military rifle, I'd vote for the French Chauchat
(pron; Sho-sho) from The Great War (WWI). It was notorious for jamming, failure to feed, failure to eject, etc. (It was French after all. I wonder if it came with a white flag?
) It was a shoulder fired full automatich rifle, and when Americans rejected it's use, the Browning M1917 Machine gun was used until the B.A.R. was able to catch up with troops.
As for U.S. rifles, the Springfield .30-40 Krag-Jorgenson has the distinction of having the shortest life span as an issue rifle to regular U.S. troops. It is known as the "One War" rifle, the Spanish American War. Although not a bad rifle, with a very smooth action, it was somewhat underpowered compared to the enemy's 7mm Mauser. I own a Krag (1889) and it is a joy to shoot, but not suitable for military use.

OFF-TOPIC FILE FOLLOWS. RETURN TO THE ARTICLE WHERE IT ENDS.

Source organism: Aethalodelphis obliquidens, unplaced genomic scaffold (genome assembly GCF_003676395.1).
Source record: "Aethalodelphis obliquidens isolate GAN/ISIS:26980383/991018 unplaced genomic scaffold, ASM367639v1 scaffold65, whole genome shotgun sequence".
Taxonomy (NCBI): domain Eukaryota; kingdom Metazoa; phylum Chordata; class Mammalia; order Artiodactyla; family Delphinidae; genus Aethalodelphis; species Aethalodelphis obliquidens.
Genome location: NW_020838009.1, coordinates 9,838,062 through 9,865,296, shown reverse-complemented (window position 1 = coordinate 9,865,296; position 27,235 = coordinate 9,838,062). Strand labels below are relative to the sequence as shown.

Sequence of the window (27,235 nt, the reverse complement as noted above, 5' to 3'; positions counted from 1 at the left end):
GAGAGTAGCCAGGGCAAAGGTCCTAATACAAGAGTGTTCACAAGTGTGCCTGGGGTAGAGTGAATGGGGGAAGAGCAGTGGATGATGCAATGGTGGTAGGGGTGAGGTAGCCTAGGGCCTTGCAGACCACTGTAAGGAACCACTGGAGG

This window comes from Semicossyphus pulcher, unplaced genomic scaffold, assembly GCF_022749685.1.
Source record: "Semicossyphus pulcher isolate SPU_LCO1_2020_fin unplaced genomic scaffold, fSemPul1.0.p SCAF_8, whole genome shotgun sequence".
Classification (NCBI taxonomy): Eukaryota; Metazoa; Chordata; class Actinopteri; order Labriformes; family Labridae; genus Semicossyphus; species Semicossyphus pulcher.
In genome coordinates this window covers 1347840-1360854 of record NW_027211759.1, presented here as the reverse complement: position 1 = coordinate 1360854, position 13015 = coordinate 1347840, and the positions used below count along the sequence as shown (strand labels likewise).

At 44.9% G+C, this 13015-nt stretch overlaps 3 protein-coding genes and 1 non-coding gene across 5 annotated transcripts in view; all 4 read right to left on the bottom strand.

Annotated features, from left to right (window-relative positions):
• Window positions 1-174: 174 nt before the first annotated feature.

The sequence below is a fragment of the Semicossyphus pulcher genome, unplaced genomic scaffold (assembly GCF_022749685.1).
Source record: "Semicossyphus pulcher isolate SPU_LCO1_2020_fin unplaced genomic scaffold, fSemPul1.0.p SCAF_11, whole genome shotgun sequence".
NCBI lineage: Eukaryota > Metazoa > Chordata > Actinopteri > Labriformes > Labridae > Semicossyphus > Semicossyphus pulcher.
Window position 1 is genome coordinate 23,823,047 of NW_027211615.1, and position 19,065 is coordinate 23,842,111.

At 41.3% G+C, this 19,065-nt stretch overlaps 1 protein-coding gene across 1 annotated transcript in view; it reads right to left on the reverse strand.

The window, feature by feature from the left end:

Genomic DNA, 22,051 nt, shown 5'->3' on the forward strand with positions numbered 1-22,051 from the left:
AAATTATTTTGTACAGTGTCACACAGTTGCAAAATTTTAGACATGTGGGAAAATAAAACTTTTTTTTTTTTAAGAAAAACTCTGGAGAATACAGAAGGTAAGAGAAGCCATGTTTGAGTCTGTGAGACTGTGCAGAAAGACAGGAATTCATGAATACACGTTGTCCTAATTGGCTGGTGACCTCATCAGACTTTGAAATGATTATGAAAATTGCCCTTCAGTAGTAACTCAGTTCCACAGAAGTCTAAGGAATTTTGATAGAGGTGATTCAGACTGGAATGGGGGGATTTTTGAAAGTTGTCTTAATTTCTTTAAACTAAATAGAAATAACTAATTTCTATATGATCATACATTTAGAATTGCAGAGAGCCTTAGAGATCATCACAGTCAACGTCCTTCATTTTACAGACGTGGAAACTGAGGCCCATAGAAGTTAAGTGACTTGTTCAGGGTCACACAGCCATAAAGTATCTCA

The Krag-Jorgenson is featured in the made for TV movie, "The Rough Riders,"
a fictionalized account of Col. Theodore Roosevelt's 1st U.S. Volunteer Calvery during the Spanish American War, in Cuba.
One also shows up as a goof in the old John Wayne classic, "The Fighting Sea Bees
." In that film, Big John picks up a discarded enemy (Japanese) rifle to continue the fight, but on close up, it is clearly a Krag.
Cogito, ergo armatum sum
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Retired Police Detective '71-'01 / LEOSA Certified
Naval Aviation Veteran '65-'69
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